The skeletons of these sponges are made mostly of glass and each is covered by a single-cell membrane.

The skeletons of these sponges are made mostly of glass and each is covered by a single-cell membrane.
Photo Credit: Neil McDaniel

Rare glass sponge reefs to be live streamed


A team of scientists is on an expedition to investigate glass sponges which are found elsewhere but only form reefs in the cold water off Canada’s Pacific coast. The glass sponge is a living animal made mostly of glass with a membrane covering its tubular structure.

A giant single cell covers the sponge

Researchers from the University of Alberta will use a robot to go to the ocean floor at Hecate Strait for a close look at the sponges and the view will be live streamed up to the boat and over the internet for all to see starting today.


“They are…very unusual,” says Sally Leys, and evolutionary biologist and scientific lead for the expedition. “This veneer of tissue that is on the skeleton is one giant cell. This cell has many nuclei and those nuclei travel around on basically railroad tracks around the whole animal.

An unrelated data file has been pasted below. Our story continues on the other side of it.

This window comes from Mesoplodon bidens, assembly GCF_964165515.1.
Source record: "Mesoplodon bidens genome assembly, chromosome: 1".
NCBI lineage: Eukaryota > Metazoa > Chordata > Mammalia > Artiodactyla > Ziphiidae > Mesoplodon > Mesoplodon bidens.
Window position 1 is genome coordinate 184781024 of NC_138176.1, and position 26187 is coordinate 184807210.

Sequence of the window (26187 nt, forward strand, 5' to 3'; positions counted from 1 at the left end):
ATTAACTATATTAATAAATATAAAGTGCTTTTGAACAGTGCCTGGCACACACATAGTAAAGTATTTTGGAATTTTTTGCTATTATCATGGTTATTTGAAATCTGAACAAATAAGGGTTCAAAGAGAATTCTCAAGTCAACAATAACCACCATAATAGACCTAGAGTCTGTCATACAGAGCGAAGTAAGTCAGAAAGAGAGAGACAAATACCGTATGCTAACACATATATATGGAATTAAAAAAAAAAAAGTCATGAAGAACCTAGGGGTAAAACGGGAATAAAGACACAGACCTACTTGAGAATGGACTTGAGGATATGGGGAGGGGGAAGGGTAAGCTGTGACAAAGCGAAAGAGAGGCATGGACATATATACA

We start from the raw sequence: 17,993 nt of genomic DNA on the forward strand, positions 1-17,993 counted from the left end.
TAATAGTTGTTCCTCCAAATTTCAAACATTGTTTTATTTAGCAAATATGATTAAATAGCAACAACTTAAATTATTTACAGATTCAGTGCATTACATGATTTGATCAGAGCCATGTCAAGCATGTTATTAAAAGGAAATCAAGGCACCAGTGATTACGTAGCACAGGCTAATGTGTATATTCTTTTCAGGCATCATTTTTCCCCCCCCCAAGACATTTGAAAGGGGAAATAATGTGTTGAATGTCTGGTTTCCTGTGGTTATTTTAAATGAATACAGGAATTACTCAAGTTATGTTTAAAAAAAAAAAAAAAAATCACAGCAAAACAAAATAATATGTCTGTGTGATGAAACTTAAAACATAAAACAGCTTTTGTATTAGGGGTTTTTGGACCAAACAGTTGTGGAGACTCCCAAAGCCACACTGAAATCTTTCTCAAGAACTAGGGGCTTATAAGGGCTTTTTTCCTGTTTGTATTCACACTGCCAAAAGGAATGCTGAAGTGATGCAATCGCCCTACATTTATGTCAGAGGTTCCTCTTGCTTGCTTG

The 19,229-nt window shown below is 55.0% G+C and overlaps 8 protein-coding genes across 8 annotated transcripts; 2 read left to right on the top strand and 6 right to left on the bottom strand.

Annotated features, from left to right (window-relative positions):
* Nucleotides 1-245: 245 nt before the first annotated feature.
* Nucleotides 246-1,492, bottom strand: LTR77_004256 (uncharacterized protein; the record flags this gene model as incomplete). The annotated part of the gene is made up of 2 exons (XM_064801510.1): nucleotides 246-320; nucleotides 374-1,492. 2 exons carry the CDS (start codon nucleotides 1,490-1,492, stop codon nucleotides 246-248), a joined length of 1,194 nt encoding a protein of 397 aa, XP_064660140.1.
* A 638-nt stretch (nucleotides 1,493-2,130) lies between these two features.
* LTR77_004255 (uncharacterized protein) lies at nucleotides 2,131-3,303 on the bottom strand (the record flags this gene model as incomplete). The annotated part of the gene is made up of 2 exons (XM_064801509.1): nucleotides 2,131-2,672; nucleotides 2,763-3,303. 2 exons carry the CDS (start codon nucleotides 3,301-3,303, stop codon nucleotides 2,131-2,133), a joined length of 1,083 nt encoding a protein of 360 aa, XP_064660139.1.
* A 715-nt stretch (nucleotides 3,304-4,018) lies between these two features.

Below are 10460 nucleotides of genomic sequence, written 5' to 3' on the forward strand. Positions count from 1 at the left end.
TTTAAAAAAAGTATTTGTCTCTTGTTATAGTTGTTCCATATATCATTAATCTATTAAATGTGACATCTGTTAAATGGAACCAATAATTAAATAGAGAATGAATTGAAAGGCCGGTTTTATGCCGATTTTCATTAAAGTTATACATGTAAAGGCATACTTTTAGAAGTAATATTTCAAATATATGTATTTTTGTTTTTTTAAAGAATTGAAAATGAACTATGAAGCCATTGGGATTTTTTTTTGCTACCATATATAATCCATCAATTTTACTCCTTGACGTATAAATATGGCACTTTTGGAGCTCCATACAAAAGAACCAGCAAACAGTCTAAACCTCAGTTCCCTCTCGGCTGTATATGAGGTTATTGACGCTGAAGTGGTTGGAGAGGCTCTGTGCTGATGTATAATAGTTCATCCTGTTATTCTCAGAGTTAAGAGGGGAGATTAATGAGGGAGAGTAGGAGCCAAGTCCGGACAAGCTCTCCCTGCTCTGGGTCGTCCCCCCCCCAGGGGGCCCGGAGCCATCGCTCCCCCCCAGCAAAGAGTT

“And because it’s a giant cell it has no barriers to electrical signalling so in fact…this group of sponges can send electrical impulses throughout the whole animal.”

While glass sponges grow in different parts of the world, they are believed to only form reefs in the cold waters of Canada’s Hecate Strait.
While glass sponges grow in different parts of the world, they are believed to only form reefs in the cold waters of Canada’s Hecate Strait. © Fisheries and Oceans Canada

Sponge reef formed over thousands of years

The 2,410 square-kilometre area around the sponges was in February declared a protected marine area by the government and fishing is restricted there.

The researchers will investigate whether the boundaries are broad enough to protect the sponges. They will look at the effects of silt, the health of the sponges and how best to monitor them in future.

Sonar images reveal remains of  glass sponges formed over 9,000 years under the sea bed. They support the new structures which continue to grow.

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